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A “tailing tale” of General Frank Hall

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A Colorado Pioneer and Publisher

By Maggie Magoffin

Frank Hall was born March 4, 1836 in Poughkeesie, Dutchess County, New York. Three years later, his father died and Frank went to live with family in Litchfield County, Connecticut. For the next five years, he attended common school before returning to New York and enrolling at Kingston Academy. After two and a half years at Kingston, he moved to Syracuse, NY.

In the winter of 1858-59, Frank Hall traveled to St. Louis, Missouri. With an ox team and full outfitting of miners’ supplies, he journeyed west in the company of three other Argonauts. After a 40-day journey, they camped for a short time on Spanish Bar in Clear Creek County before passing on to the Gregory gold diggings in Gilpin County. Finding no opportunity there, they crossed the Great Divide to Vasquez Fork, now Clear Creek. After camping at a site in what is now Idaho Springs, Frank purchased a mining claim on the Spanish Bar and proceeded to work that claim on his own.

The season of 1861, Frank moved on to Grass Valley Bar below Idaho Springs, and in the spring of ’62 became a quartz miner in the employee of the Black Hawk Gold Mining Company on the Gregory Lode.

While in New York, Frank received a very impressive military training. He organized a military company among the miners and other Black Hawk residents subsequently known as the Elbert Guard. Under frequent and proper discipline, the Guard became highly efficient. They were uniformed and equipped and maintained their prestige for many years.

In the autumn of 1863, in partnership with journalist O. J. Hollister, Hall established the Daily Mining Journal at Black Hawk. In 1865 he purchased half interest in the Miner’s Register at Central City.

In 1866, Hall was elected to the House of the territorial legislature and later that same year appointed by President Andrew Johnson to be Secretary of the Territory. Soon after the inauguration of Ulysses S. Grant (1868) Hall was reappointed, serving continuously from May 1866 to April 1874. He was also appointed Adjutant General of the Colorado National Guard by Governor Frederick Pitkin, but declined reappointment in 1871.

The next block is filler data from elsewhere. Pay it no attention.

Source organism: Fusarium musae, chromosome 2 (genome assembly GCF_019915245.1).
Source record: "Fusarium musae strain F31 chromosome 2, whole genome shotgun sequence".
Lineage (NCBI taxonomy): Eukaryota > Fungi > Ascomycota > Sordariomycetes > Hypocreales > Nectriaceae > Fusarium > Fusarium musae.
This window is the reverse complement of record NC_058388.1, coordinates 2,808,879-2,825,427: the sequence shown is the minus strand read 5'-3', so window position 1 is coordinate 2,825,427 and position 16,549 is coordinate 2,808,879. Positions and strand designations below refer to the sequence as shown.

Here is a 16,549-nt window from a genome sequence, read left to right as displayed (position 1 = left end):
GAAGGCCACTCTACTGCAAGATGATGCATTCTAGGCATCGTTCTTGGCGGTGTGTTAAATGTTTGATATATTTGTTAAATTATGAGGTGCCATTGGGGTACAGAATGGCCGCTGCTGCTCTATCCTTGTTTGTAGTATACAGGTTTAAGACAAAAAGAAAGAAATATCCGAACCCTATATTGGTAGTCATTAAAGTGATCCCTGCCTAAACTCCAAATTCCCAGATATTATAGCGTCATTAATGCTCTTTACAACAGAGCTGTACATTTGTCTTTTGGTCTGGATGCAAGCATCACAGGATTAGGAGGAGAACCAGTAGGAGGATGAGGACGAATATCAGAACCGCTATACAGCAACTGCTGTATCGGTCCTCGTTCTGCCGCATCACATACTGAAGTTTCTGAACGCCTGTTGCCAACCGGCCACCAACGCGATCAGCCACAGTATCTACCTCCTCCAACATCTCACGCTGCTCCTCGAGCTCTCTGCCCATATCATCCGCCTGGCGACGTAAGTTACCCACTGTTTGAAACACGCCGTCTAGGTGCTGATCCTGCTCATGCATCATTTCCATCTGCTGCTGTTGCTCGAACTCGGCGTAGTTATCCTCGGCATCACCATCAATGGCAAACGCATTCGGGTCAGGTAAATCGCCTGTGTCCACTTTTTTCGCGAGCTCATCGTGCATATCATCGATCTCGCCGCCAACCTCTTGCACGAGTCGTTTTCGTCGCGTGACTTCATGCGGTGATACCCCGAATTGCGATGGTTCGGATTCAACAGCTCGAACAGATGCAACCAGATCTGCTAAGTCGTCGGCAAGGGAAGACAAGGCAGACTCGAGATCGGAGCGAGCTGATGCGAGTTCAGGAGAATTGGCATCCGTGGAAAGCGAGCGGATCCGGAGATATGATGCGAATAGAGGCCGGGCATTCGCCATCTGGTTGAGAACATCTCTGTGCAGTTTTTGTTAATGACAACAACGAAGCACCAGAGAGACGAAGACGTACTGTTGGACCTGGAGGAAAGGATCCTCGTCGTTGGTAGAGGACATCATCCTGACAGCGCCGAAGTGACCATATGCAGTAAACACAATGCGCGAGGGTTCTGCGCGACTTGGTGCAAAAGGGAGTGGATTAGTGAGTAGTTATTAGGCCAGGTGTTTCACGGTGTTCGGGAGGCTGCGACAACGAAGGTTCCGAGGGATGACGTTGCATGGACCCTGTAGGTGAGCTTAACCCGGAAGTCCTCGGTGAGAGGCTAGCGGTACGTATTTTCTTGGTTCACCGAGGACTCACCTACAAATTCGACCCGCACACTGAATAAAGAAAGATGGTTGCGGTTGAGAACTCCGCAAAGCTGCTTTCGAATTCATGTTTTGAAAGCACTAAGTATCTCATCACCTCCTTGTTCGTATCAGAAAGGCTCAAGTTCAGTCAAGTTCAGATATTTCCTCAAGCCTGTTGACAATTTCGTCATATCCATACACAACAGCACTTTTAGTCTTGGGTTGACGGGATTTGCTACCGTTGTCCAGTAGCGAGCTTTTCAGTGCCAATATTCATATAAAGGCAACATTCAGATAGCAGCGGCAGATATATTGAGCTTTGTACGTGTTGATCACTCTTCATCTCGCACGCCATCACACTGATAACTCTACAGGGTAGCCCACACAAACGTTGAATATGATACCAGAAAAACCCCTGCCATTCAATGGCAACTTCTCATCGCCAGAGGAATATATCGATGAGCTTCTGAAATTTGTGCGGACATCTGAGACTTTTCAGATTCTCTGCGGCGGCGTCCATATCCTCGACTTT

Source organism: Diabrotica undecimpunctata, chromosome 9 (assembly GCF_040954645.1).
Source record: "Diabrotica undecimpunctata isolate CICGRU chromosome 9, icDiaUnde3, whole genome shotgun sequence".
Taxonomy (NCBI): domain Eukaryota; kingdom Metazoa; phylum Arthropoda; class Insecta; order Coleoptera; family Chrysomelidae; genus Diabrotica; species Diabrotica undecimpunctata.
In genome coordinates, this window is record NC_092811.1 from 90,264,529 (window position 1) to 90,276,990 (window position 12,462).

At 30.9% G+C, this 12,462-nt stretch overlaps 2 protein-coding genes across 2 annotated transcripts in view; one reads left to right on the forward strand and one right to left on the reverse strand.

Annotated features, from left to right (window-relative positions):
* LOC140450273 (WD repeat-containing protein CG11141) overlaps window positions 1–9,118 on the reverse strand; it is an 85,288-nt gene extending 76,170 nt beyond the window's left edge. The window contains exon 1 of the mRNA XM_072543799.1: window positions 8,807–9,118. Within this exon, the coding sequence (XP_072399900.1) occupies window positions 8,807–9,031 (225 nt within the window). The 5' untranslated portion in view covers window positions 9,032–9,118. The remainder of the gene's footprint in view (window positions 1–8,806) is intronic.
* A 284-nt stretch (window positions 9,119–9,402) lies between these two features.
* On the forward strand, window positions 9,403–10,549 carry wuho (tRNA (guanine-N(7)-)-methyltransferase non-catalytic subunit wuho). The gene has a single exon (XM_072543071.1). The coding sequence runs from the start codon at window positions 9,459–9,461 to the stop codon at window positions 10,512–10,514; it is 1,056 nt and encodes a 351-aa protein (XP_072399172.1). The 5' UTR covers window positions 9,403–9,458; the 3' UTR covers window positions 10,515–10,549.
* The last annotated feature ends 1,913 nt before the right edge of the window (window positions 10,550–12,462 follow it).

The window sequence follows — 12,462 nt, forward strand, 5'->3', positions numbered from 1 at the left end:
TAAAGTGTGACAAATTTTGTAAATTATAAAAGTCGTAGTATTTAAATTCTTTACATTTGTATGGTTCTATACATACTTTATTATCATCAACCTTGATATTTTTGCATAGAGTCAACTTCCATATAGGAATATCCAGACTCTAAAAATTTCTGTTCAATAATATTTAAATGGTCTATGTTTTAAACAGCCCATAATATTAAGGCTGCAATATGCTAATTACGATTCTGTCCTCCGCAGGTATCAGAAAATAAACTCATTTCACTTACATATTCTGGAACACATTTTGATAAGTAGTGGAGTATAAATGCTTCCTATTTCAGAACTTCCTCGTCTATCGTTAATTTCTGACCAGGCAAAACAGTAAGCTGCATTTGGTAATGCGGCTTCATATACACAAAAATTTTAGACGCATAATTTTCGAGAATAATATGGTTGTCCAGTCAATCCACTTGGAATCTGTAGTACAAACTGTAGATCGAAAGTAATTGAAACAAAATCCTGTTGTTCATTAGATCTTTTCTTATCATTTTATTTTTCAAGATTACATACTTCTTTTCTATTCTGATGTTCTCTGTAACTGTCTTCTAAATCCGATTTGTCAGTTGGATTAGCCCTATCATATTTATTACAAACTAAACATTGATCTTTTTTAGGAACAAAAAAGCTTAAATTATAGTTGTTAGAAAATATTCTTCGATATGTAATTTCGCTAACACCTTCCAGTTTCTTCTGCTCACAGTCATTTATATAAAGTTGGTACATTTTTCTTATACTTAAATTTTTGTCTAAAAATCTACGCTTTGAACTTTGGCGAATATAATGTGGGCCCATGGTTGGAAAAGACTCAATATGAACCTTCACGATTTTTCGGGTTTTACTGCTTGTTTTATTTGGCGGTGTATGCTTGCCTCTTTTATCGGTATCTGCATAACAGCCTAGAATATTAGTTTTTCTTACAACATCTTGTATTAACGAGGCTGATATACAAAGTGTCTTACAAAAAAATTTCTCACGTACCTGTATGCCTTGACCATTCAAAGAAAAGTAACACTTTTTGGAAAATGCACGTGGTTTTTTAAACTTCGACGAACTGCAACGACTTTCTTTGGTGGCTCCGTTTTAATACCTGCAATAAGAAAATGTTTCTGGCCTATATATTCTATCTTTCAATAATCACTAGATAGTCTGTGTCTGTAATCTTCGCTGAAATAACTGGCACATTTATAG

Frank Hall retained his interest and performed much of the editorial work of the Daily Register until 1877 when the property was sold and Hall moved to Denver, becoming Chief Deputy U.S. Marshall under Marshall P. P. Wilcox. In 1878, Hall returned to journalism as managing editor of the Daily Evening Times of Denver. He maintained this position until 1879 when he, with State Geologist Professor J. Alden Smith, established an agency for the examination of mines for eastern investors.

In March 1884, Hall was elected Secretary of the Denver Chamber of Commerce and Board of Trade, continuing until February 1889 when he resigned for the purpose of devoting his time to the preparation of a complete history of Colorado. That work in four volumes of about 600 pages each was completed in 1895.

In the spring of 1893, Hall was elected Treasurer of the City of Denver. After completing his term, he was elected Treasurer of Arapahoe County in April 1895. In November 1899, he assumed charge of the mining department of The Denver Post.

Frank Hall was united in marriage to Susan M. Matthews in Buchanan, Michigan. He died in Denver in 1917.


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